And I agree with you about telecommuting, flex time, etc. My firm is pretty flexible about where I do my work, and I and my husband intend to take full advantage of that after our baby is born. I also get 12 weeks of maternity leave, and I plan to take it all after the birth. Hopefully that time, while short, will help make some things clearer.

This has been an interesting and sometimes upsetting discussion for me, but definitely thought provoking. Thanks, Dr. Helen, for hosting such a forum, and to all the commenters who engaged with me on this topic.

7:26 PM, February 10, 2006  
Anonymous Anonymous said...

Anon. Lawyer,
I'm another "anon. lawyer" and I'm eight years down your road, with two kids and a "part time" (9-5) job at a big firm. I grew up in a traditional home, Dad worked (all the time) Mom stayed home. My parents were both great, but my mother had a very difficult time when we were young, as my father's career required constant travel and frequent moves. They encouraged my sister and me to have careers, because they thought it would give us better lives than what they had. They were right. My father passed away a while ago, so when my first child was born, my mother was availabe to babysit. I felt very guilty going back to work, but my mother offered a great insight from her childhood on a small farm: my childhood was the anomaly, women have always worked, hard, and relied on grandparents, siblings and aunts to help with childcare.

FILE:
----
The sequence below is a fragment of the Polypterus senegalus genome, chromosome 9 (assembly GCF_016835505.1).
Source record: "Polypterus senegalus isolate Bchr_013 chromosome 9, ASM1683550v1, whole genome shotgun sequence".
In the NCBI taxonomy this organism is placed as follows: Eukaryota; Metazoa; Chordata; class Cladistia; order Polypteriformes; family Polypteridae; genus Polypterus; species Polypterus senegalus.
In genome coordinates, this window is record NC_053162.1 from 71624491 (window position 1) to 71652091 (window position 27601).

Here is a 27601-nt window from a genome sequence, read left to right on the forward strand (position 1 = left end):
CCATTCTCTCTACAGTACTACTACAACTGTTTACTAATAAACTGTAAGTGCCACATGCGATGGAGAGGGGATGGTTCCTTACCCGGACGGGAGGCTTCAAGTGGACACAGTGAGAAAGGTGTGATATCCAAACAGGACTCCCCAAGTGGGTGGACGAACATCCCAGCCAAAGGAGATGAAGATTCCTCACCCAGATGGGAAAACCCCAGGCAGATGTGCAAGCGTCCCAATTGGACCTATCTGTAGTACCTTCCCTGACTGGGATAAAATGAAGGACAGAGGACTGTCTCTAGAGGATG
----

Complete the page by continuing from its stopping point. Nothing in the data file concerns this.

I'd ignore the critics. I could quit my job and force my husband to have the kind of job my father had, it brought in the money, but he was never there (and then he was dead at a young age). And yes, he wished he had more time with us at the end, but he also wanted to make something of himself. Was he selfish?

8:46 AM, February 11, 2006  
Anonymous Rex said...

Oh man, that last comment was pretty bad. If there's one thing a couple should consider when making these decisions is the toll it'll take on one or the other and how that might affect how much time they're able to be with you (in the marriage/relationship and on this Earth).

6:36 PM, February 12, 2006  
Anonymous Anonymous said...

"Who routinely unloads the dishwasher, puts away the laundry and picks up the socks in your house?"

My guess, for most of her NYT readers, is the nanny.

12:54 PM, February 16, 2006